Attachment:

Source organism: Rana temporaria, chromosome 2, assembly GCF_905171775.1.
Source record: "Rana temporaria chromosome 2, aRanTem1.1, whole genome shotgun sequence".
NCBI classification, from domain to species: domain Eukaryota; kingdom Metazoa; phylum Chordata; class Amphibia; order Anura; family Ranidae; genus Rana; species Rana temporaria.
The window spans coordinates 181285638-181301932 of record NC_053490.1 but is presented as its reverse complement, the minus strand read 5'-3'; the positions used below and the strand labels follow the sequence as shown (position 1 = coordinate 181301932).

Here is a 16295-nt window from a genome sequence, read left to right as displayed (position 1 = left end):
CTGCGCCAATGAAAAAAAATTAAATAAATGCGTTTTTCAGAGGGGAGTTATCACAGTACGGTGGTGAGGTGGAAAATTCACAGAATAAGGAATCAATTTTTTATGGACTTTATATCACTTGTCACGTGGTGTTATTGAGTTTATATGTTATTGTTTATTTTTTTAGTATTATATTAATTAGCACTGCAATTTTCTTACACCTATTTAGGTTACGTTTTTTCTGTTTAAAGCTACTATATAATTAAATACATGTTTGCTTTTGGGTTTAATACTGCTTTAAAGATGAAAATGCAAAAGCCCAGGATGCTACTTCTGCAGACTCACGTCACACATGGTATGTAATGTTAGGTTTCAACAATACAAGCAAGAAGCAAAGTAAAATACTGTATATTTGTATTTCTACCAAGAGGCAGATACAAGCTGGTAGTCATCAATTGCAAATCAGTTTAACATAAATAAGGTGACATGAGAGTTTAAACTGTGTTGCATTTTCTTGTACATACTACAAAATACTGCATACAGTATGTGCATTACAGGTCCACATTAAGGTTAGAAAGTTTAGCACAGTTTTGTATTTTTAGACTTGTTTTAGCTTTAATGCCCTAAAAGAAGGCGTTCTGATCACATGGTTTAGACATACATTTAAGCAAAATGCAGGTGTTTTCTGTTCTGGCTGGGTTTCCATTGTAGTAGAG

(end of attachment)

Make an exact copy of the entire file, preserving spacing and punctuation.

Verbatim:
Source organism: Rana temporaria, chromosome 2, assembly GCF_905171775.1.
Source record: "Rana temporaria chromosome 2, aRanTem1.1, whole genome shotgun sequence".
NCBI classification, from domain to species: domain Eukaryota; kingdom Metazoa; phylum Chordata; class Amphibia; order Anura; family Ranidae; genus Rana; species Rana temporaria.
The window spans coordinates 181285638-181301932 of record NC_053490.1 but is presented as its reverse complement, the minus strand read 5'-3'; the positions used below and the strand labels follow the sequence as shown (position 1 = coordinate 181301932).

Here is a 16295-nt window from a genome sequence, read left to right as displayed (position 1 = left end):
CTGCGCCAATGAAAAAAAATTAAATAAATGCGTTTTTCAGAGGGGAGTTATCACAGTACGGTGGTGAGGTGGAAAATTCACAGAATAAGGAATCAATTTTTTATGGACTTTATATCACTTGTCACGTGGTGTTATTGAGTTTATATGTTATTGTTTATTTTTTTAGTATTATATTAATTAGCACTGCAATTTTCTTACACCTATTTAGGTTACGTTTTTTCTGTTTAAAGCTACTATATAATTAAATACATGTTTGCTTTTGGGTTTAATACTGCTTTAAAGATGAAAATGCAAAAGCCCAGGATGCTACTTCTGCAGACTCACGTCACACATGGTATGTAATGTTAGGTTTCAACAATACAAGCAAGAAGCAAAGTAAAATACTGTATATTTGTATTTCTACCAAGAGGCAGATACAAGCTGGTAGTCATCAATTGCAAATCAGTTTAACATAAATAAGGTGACATGAGAGTTTAAACTGTGTTGCATTTTCTTGTACATACTACAAAATACTGCATACAGTATGTGCATTACAGGTCCACATTAAGGTTAGAAAGTTTAGCACAGTTTTGTATTTTTAGACTTGTTTTAGCTTTAATGCCCTAAAAGAAGGCGTTCTGATCACATGGTTTAGACATACATTTAAGCAAAATGCAGGTGTTTTCTGTTCTGGCTGGGTTTCCATTGTAGTAGAG